Bimatoprost implant reduces IOP for 2 years or more

Physicians find that additional treatment is not required for many patients.

A phase 3 clinical extension study of the bimatoprost implant (Durysta, AbbVie Inc) showed that patients had sustained lowering of their IOP for 2 years or more with no additional treatment and no changes in their visual fields, according to the first author of the study, Felipe Medeiros, MD, PhD, professor of ophthalmology and vice chair of technology in the Department of Ophthalmology at Duke Universityin Durham, North Carolina.

The bimatoprost implant is administered intracamerally through a preloaded applicater with a 28-gauge needle.

The previous results of the phase 1 and 2 clinical studies of the implant showed that the duration of the IOP-lowering effect of the implant had extended beyond the expected period of intraocular drug bioavailability,1,2 he explained.

The next steps

The investigators then conducted a 24-month, open-label, multicenter, long-term safety and efficacy extension study of patients with open-angle glaucoma or ocular hypertension who received a bimatoprost implant in a phase 3 trial and completed that study. This study included patients who were enrolled after completing 1 of the 2 identically designed, 20-month, randomly assigned phase 3 ARTEMIS trials, Medeiros recounted

The outcome measures of the extension study were both the number of patients who did not need additional (rescue) IOP-lowering treatment in the study eye for 2 or 3 or more years after the third implant administration during the ARTEMIS trial and the IOP and visual field mean deviation in the study eye of these patients. The study is ongoing and the investigators analyzed all data available up to February 2021.

Major findings to date

A total of 200 patients were included in the extension trial after completing an ARTEMIS trial. During the screening for the extension study, 69 of those patients had not received rescue treatment.

“The data that were available for 54 patients showed that these patients remained untreated for 2 years or more after they received the third implant during the ARTEMIS trial, and data available for 18 patients showed that they had remained untreated for 3 years or more after the third implant in the ARTEMIS trial,” Medeiros said.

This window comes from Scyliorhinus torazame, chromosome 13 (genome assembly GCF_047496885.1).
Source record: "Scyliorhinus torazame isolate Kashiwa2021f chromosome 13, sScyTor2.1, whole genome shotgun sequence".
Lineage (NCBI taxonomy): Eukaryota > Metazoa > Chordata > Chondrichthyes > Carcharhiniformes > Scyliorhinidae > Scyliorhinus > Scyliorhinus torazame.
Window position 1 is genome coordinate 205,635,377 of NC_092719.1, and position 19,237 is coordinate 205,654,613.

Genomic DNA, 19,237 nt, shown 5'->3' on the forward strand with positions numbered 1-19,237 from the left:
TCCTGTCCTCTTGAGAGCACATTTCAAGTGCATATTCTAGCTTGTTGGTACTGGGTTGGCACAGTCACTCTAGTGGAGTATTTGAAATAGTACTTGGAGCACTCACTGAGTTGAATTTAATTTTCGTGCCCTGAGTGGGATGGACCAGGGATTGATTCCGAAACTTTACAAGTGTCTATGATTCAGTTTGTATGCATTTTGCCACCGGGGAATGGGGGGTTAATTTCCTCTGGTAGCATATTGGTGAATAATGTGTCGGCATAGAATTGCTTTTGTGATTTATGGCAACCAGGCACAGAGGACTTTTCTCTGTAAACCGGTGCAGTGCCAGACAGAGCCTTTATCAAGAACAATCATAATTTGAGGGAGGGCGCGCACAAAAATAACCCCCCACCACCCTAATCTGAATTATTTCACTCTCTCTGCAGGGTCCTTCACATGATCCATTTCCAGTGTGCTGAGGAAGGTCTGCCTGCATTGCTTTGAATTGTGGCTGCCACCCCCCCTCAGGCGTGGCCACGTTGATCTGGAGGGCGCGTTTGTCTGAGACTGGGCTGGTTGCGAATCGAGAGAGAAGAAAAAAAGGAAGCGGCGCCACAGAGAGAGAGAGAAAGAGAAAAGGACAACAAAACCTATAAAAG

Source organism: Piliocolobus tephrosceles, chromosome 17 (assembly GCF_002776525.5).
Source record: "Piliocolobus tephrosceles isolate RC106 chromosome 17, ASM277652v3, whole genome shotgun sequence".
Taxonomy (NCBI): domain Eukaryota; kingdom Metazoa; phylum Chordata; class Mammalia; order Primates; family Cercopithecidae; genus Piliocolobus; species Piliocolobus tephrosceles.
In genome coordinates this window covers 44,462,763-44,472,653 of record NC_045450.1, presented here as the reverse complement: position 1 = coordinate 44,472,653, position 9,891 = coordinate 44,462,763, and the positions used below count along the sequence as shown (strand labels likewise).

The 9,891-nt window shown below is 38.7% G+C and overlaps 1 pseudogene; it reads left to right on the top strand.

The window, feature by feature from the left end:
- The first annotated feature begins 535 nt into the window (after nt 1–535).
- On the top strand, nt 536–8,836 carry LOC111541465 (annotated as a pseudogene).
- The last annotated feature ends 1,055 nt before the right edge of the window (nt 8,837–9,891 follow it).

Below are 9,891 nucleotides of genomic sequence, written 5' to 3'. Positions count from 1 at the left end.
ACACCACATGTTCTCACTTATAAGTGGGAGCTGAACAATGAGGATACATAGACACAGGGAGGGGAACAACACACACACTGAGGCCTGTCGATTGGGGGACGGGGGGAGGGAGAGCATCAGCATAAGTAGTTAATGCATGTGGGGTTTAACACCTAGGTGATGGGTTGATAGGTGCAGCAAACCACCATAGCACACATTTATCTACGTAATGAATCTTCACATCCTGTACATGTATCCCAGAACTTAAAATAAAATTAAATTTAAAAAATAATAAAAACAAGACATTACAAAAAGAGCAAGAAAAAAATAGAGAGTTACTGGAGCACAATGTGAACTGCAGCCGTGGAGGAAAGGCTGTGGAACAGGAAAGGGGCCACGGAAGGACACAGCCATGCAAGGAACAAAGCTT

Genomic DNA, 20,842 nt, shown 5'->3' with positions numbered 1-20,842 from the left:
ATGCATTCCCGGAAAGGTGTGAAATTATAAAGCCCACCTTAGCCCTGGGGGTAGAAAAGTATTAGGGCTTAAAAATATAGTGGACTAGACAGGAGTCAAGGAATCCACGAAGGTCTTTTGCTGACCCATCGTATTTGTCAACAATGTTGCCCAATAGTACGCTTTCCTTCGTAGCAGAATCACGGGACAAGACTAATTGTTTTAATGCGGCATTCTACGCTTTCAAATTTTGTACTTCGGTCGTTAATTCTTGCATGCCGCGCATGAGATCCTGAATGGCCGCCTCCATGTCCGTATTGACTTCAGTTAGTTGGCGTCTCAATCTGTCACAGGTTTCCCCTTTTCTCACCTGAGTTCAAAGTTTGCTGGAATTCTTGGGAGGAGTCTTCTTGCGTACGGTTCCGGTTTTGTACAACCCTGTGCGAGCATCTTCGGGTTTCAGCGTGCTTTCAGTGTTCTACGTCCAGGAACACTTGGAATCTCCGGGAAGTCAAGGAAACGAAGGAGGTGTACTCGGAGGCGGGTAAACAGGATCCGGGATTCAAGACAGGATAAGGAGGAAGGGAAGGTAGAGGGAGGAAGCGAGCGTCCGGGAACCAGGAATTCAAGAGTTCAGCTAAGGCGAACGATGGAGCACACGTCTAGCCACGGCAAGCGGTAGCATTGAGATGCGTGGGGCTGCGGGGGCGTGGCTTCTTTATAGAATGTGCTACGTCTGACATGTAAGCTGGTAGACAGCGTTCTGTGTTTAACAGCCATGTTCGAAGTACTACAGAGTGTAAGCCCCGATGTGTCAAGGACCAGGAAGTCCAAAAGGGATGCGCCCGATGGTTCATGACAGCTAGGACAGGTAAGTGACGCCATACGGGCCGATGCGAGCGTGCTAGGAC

In addition, the visual fields of the patients in the extension study who did not require rescue medication (ie, 50 of those with controlled IOP for 2 years or more and 16 of those with controlled IOP for 3 years or more) remained stable.

The investigators theorized that the prolonged IOP-lowering effect may result from bimatoprost-stimulated up-regulation of matrix metalloproteinases, leading to sustained tissue remodeling of the outflow pathways. Clinical studies are continuing with the goal of obtaining a further understanding of the duration of effect of the bimatoprost implant and factors that predict a long-term response.

Felipe Medeiros, MD, PhD

P: 919/681-3937

This article is adapted from Medeiros’ presentation at the American Academy of Ophthalmology 2021 annual meeting. Medeiros is a consultant to Allergan, an AbbVie company.


  • Medeiros FA, Walters TR, Kolko M, et al. Phase 3, randomized, 20-month study of bimatoprost implant in open-angle glaucoma and ocular hypertension (ARTEMIS 1). Ophthalmology. 2020;127(12):1627-1641. doi:10.1016/j.ophtha.2020.06.018
  • Craven ER, Walters T, Christie WC, et al. 24-month phase I/II clinical trial of bimatoprost sustained-release implant (bimatoprost SR) in glaucoma patients. Drugs. 2020;80(2):167-179. doi:10.1007/s40265-019-01248-0